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Sculpting a new art

Claiming to be a schoolmate of President A.P.J.Kalam (Schwartz High School where the First Citizen too apparently had his early basic education), Manickam has grand plans to teach his art to anybody who shows genuine interest.


PAPER FASCINATES all. And in all forms its put to use. Those even remotely connected to creativity use the material for innumerable purposes that mould their imagination. For some it works as a raw material for creating different objects. For many, it is of use even after being discarded. The multipurpose ubiquitous paper is a pleasing thing to possess and hence its judicious use - and not wastage - is always propagated bythe conscientious people.

For Manickam, a retired art teacher of St. Mary's Higher Secondary School in Madurai, paper holds - and always held - an altogether different passion. He has been deftly using paper to create sculptures. His inspiration - the sculptor's work in different temples of the city.

Manickam believes that he is the "only person practising this art in the city." So what name has he given to his unique art form? Quite appropriately - "Paper Sculpture". However up-North and in the Eastern parts of the country, artists have made such innovative attempts which are particularly on show during the twin festival of Dusshera and Durga Puja. Particularly in the States of West Bengal and Bihar, creative minds and hands are known to have made "paper Gods and Goddesses" particularly for the devotees abroad as these can be easily folded and transported without the risk of damage!

However, our man is still different. Not only has he sculpted figures from temple architecture, but his portfolio includes models of vintage cars, animals, women carrying a pot, steam engines, traditional kuttuvilakku and much more.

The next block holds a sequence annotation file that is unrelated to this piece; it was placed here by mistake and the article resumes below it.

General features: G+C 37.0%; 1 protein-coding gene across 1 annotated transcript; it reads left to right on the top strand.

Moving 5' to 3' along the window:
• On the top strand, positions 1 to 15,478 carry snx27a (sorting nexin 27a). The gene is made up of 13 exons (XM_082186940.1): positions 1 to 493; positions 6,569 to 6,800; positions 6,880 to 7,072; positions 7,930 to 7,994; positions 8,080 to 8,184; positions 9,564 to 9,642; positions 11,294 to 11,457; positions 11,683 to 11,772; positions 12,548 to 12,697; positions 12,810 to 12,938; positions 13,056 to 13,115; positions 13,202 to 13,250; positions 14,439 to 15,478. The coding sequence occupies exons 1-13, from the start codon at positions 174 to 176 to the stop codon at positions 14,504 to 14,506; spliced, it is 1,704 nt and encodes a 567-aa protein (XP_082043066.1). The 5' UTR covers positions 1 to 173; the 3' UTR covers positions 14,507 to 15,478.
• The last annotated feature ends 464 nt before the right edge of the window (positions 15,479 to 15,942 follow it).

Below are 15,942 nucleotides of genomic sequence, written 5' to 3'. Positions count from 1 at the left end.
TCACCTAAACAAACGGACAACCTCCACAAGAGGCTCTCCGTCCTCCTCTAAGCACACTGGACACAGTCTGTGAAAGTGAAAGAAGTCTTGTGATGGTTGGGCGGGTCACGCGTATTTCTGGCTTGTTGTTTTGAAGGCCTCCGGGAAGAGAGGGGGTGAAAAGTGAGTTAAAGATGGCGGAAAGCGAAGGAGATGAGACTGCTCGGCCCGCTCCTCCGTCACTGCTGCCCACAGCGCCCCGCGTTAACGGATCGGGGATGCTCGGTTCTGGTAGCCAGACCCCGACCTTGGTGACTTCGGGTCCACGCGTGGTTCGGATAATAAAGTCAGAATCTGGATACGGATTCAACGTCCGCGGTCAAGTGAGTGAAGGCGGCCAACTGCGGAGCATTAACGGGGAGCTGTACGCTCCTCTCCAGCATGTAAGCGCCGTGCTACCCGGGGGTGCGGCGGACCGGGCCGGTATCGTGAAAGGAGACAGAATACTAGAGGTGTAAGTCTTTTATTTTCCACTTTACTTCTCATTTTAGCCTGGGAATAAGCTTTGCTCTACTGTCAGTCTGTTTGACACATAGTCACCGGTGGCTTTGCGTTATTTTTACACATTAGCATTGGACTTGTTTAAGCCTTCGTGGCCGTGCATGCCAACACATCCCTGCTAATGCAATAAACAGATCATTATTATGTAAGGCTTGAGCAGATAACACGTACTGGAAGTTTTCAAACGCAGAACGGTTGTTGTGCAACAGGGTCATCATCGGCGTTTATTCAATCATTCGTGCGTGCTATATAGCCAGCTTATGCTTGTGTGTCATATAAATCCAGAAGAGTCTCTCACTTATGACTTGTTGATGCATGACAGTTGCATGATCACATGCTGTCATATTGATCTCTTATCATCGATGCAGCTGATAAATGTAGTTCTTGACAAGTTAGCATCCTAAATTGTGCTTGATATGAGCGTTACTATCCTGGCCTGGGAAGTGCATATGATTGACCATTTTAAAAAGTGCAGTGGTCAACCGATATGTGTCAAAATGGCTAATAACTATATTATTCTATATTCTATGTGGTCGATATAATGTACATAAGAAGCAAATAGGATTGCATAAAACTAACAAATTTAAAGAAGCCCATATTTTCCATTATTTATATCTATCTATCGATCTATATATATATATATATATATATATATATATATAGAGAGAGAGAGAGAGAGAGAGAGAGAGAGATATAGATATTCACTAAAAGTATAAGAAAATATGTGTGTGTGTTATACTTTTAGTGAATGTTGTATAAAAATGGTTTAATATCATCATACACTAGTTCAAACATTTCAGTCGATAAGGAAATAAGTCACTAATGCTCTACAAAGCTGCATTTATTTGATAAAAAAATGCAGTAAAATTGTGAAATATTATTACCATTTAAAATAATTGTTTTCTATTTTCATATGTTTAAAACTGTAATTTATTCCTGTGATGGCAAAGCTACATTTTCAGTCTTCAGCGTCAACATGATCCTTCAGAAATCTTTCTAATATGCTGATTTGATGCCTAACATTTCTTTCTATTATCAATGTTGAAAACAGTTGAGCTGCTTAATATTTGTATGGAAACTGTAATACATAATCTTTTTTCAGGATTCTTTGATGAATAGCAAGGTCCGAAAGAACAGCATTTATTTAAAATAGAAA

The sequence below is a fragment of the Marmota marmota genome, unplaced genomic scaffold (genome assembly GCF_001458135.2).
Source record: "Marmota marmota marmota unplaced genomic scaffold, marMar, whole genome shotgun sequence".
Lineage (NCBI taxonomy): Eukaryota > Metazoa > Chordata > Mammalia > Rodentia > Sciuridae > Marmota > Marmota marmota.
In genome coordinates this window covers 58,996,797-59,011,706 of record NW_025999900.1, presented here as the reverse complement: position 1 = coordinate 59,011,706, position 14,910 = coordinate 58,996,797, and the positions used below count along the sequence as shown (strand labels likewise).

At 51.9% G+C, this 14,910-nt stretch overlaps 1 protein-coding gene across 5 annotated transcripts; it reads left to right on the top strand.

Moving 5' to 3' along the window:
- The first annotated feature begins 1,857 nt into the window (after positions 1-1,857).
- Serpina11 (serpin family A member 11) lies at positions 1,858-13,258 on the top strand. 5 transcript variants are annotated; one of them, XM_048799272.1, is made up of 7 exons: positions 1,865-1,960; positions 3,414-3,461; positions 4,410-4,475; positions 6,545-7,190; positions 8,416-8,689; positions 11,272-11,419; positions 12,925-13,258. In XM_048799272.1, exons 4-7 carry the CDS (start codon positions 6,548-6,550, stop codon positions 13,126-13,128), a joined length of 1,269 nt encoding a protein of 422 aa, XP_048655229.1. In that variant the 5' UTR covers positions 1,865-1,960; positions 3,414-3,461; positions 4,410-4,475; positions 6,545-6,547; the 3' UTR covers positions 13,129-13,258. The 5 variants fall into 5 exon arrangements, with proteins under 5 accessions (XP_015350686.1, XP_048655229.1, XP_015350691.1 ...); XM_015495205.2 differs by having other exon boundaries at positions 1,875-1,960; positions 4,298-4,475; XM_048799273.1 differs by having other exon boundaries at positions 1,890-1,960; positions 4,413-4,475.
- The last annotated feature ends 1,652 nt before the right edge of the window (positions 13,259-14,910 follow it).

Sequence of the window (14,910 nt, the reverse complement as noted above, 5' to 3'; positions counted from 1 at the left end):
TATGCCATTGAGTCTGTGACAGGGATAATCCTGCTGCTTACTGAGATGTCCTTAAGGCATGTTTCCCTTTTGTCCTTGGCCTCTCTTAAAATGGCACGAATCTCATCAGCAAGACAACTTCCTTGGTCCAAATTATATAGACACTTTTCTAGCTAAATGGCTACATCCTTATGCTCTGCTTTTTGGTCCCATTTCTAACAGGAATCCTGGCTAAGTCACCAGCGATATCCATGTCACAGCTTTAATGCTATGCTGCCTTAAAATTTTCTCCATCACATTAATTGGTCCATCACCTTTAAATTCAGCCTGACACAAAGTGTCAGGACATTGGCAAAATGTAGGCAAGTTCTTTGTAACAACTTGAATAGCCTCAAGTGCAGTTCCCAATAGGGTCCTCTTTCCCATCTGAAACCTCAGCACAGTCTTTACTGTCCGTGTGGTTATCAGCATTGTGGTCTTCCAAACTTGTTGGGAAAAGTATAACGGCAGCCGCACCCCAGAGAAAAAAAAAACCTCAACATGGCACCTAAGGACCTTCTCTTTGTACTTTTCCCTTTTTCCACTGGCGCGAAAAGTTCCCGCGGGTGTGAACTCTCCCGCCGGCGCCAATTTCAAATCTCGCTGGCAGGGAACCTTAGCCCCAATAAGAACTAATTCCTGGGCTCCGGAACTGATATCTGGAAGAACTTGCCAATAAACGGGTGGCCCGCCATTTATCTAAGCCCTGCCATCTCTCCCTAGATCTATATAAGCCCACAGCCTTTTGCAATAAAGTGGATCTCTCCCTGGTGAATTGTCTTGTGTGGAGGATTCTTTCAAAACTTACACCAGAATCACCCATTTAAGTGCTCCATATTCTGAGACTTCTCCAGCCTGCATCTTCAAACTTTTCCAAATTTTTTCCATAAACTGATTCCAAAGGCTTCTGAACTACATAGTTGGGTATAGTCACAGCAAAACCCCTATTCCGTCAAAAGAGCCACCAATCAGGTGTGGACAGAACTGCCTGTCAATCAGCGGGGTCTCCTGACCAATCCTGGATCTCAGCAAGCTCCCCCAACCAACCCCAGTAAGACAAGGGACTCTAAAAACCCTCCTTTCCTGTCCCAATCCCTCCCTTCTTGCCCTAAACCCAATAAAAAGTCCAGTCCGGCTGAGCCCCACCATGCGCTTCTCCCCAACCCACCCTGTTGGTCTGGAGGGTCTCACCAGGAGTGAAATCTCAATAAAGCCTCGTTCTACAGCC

Recalls Manickam, how he made his first attempt at the paper work to create a model of an engine when challenged by some of his eager and amused students. "I flopped in my maiden endeavour. But I was not bogged down by failure. Rather, I took to the work more vigorously by sitting at the railway station and watching the working of pistons and wheels of the engine. This helped me in crafting a splendid model."

The first bout of success led him on to a variety of other objects. "Once I conceive the idea, I draw a sketch and then embark on the job of doing it with paper. I work at leisure giving enough time to each project," he says.


To cite a few examples, small models like sparrow take about a week while miniature models of engines take as many as 30 days. But, the art teacher finds sculpting with paper most cumbersome as it takes not less than three months to complete one piece. The detailed perfection of decorative ornaments eat a major share of time.

To create these amazingly wonderful works, all that Manickam needs is a few sheets of paste-on board and adhesives. And he believes in simple plain work and refrains from making his creations glossy with different-hued coats. "If I coat with colours or decorate with ornamental work, then my creativity and the paper effect will be outplayed"— he feels.

He reveals a secret up his sleeve. That his paper vehicles can even move at a gentle pace. Though Manickam's magic hands have created several appealing figures, he is far from being satisfied with the level of his work. "I have a long way to go. My next aim is to create figures of leading personalities. The first leader I am trying is Swami Vivekananda. He is my guide. I have a lot of respect for him and his words are an inspiration to me," he shares his desire humbly.

Claiming to be a schoolmate of President A.P.J.Kalam (Schwartz High School where the First Citizen too apparently had his early basic education), Manickam has grand plans to teach his art to anybody who shows genuine interest. He does not want the art to vanish with him. He also wishes to sell his creative works and earn a living from it. But he is unable to decide a price for his effort and passion. "When I am ready with my items for sale, I will leave it to the decision of the art connoisseurs of the city".

"Like the famous Tanjore painting, I want to make paper art an exclusive of Madurai and want it to be known as Madurai Paper Sculpture", he parts earnestly.

M.R.ARAVINDAN

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